A longitudinal research is where a researcher studies a sample of the targeted population over a long period of time so as to make inferences about their behavior. It is in this light, that understanding an individual’s retirement behavior is necessary. For instance, as one approaches the retirement age, there are those who decide to undertake interim jobs prior to their complete withdrawal from the labor market. Thus, a longitudinal research comes in handy to understand the reason behind this. A suitable longitudinal research question that would address this behavior is “Why are many employed individuals taking on interim jobs before their complete withdrawal from the labor market?”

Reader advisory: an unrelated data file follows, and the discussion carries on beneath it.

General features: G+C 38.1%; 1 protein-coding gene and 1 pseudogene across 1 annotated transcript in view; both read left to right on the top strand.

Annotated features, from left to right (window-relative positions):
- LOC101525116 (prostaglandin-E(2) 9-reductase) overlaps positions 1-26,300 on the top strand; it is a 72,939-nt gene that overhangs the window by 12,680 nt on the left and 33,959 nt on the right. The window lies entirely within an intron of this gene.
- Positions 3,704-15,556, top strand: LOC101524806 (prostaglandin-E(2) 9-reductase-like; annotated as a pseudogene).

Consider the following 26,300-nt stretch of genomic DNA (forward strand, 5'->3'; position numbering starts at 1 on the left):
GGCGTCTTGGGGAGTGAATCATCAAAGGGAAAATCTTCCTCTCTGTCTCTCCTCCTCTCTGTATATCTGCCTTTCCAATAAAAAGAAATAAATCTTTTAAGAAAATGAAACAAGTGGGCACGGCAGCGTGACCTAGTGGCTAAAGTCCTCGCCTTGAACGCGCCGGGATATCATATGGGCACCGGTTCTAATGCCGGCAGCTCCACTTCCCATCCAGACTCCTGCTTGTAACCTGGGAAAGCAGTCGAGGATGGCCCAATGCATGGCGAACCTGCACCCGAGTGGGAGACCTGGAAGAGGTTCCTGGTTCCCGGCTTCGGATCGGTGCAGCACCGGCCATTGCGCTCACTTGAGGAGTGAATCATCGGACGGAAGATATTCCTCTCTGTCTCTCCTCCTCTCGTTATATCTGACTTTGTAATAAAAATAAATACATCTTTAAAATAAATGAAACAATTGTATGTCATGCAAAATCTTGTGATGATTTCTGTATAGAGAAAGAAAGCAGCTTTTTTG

Trochim (2006) argues that before articulating any research process, especially in social sciences, there is need to formulate and develop a feasible research design. A research design aids in developing logical reasoning that will help in addressing the research problem (Gorard, 2013). According to Vogt, Dianna and Lynne (2012), it is important for one to derive a research design that has reference to the research question at hand. In reference to individuals’ behavior of undertaking interim jobs prior to retirement, a cohort research design comes in handy in understanding the reasoning behind it. Through this design, aids in making use of the quantitative framework that is inclusive of the statistical data that makes the individuals under observation be united either by similar traits or behaviors. Additionally, in reference to the research question that seeks to understand the behavior of individuals nearing the retirement age, this design becomes feasible as it involves conducting a research over a period of time. Inclusively, it also involves using a sample of the population in different time periods thus making it a preferable one in the case of longitudinal research. Cohort design is flexible and can include the use of data either primary or secondary data thus providing deeper insights to the research question over time (Healy & Devane, 2011). A longitudinal research design can also be used to answer the research question. This is because it involves the observing the same population over time and involving different samples when making the repeated observations (Singer & Willet, 2003; Vandenberg, Ployhart, 2010).